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Offline StrongLifterTopic starter

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Recommend Me a microcontroller
« on: February 27, 2010, 03:21:12 PM »
I was going to order the Cerebellum, but that is not around anymore. For now I'm just following the build your first robot tutorial.
 I have about 100-150 to spend on a MC.
I know how to program in C++/Java, the usual 1 year course at a university.
I want to build stuff like micromouse later on.
Which Augmented MC shd I start off?

Thanks for the noob support.

Offline RobotBits

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Re: Recommend Me a microcontroller
« Reply #1 on: February 27, 2010, 03:59:55 PM »
One of the most widely used microcontrollers in robotics is the AVR ATmega series from Atmel - This micro is used in the SOR $50 robot tutorial.

An easy way to get started is to buy a controller board with integrated microcontroller, power supply, etc. There a quite a few around including "Arduino" which is ATmega based and will do everything you need to build a micro-mouse robot.
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Offline StrongLifterTopic starter

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Re: Recommend Me a microcontroller
« Reply #2 on: February 27, 2010, 04:25:29 PM »
Figuring out exactly what to buy the first time is tough...

Offline vinito

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Re: Recommend Me a microcontroller
« Reply #3 on: February 27, 2010, 04:47:54 PM »
Quote
Figuring out exactly what to buy the first time is tough...

In that case, go cheap.
Arduino is cheap, easy and popular (i.e. lots of help available from others). Programs via USB so no programmer unit to buy.
The Arduino software is a Java thing, and the code you write for the chip is a flavor of C.

Arduino is a pretty self-contained thing that provides what you need to easily wire things up and get it going.

Another system that looks good to me is the Teensy (Link). It is not Arduino, but the guy wrote a plugin which enables you to use the Arduino software to program it if you want. It has USB built in as well (no programmer to buy), and has a bunch more IO pins to hook up more "stuff" to it, though at first you likely don't need to consider that much. It's the same or maybe cheaper than Arduino, but you'll want to add a breadboard to connect things up.

Worth considering depending on your ilk: if you fry the chip (not common but it happens) on a Teensy, you're pretty much stuck with buying a new one or soldering those itty surface-mount toes. With Arduino you can just slip the DIP chip out and plug in a replacement if you need (or want) to.

To me, both of these seem like pretty good options for starting with. Both are tons less than $150 too.
Things have come a long way since the Basic Stamp. And cheaper too.

Offline RobotBits

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Re: Recommend Me a microcontroller
« Reply #4 on: February 27, 2010, 05:39:10 PM »
Another advantage of Arduino is the wide variety of "shields" that are available.

Shields are application specific daughter boards that allow you to easily add on other hardware such as Motor Controllers by simply plugging them on top.

Because the hardware (as well as the software) is open source, loads of people have published opened designs and offer low cost kits.

A great way to get started ...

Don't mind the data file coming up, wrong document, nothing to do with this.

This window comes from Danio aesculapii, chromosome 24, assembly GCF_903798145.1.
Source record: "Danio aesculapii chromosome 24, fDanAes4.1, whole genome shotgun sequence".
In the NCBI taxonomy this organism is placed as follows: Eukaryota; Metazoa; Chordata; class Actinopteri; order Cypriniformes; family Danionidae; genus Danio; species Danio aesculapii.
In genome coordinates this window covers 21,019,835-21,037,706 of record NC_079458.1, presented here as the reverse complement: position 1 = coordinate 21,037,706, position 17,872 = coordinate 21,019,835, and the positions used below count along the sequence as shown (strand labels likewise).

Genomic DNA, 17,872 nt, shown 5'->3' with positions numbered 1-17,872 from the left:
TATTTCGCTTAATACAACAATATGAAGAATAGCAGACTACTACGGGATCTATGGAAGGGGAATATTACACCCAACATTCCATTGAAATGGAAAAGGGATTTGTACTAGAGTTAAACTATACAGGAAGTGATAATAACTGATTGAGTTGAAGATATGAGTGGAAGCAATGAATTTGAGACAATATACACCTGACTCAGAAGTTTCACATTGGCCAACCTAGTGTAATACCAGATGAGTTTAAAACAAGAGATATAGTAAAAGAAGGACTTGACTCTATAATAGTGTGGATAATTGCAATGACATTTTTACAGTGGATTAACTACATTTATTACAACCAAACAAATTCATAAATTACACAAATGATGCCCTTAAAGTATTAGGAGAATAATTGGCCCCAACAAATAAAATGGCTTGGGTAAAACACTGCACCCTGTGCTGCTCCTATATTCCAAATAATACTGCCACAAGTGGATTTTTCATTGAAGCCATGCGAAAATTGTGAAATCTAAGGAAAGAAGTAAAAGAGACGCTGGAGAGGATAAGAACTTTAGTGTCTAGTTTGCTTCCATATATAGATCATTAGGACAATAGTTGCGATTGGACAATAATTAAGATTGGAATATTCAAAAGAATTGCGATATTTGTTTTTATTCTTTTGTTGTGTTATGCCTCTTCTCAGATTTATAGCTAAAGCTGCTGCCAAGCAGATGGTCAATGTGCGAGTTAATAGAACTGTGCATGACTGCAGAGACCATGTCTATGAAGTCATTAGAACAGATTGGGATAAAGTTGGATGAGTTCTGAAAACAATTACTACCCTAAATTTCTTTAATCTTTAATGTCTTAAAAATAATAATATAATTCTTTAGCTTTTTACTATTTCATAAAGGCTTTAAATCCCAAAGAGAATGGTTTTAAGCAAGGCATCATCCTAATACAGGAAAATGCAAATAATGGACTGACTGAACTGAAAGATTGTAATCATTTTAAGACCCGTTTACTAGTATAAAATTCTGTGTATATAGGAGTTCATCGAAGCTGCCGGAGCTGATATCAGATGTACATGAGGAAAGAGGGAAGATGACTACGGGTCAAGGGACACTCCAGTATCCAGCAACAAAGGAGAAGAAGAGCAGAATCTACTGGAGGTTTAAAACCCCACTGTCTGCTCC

RobotBits - Robot kits and components for fun and learning!
http://www.RobotBits.co.uk

Offline Admin

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Offline HyperNerd

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Re: Recommend Me a microcontroller
« Reply #6 on: February 28, 2010, 04:48:39 AM »
+1 for buying an Arduino ;)

They are really cheap, easy to learn and program, and have good expandability thanks to I2C and UART.

For a micromouse bot, an Arduino is perfect. The small size of the board means you have more room for sensors/controllers/batteries etc.

 -HyperNerd
There are 10 types of people in the world - those who understand binary, and those who don't.

Offline KurtEck

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Re: Recommend Me a microcontroller
« Reply #7 on: February 28, 2010, 09:48:58 AM »
I totally agree with Admin, that trying to say what is the best Microcontroller is like saying what is the best car.  Likewise for what is the best language to use...  I find that I have a couple of different personalities when it comes to this.

For whatever reason I have never done much at all with pics.  I enjoy working with AVR processors in C.  As many have mentioned Arduino are a nice starting point, but for me, I can never have enough IO ports and UARTS and so I really like the Axon2.  If I were designing my own, would it be exactly like the Axon2, No but probably pretty close!

But now for a different personality ;D  There are many people who believe that the learning curve for programming in C is very high and for them Basic is a nice starting point.  A lot of these people start of with something like a BasicStamp which I are nice but I find most are very limited.  However there are a few versions that are pretty nice. 

Also since I enjoy the robots and parts from Lynxmotion and since all of their projects currently use Microcontrollers (Basic Atom Pros) from Basic Micro: (http://www.basicmicro.com/), I have adapted.   What is nice about these controllers is that they are based on the Renesas H8 microcontrollers which are really nice (includes 32 bit math...) and the basic allows you to get to all of the underlying hardware and allows you to put inline assembly code.  Their is also the GNU toolchain (C/C++) installed as part of the IDE, but unfortunately I don't know of any nice support libraries like webbotlib.

So what is the best microcontroller?  For me it depends on what I am doing and who I am interacting with.

Kurt

Offline Daanii

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Re: Recommend Me a microcontroller
« Reply #8 on: February 28, 2010, 12:09:25 PM »
Good comments from everyone.

My own recommendation: If you are stronger in hardware, go with PICs. If you are stronger in software, go with AVRs, and start with the Arduino.

Offline vinito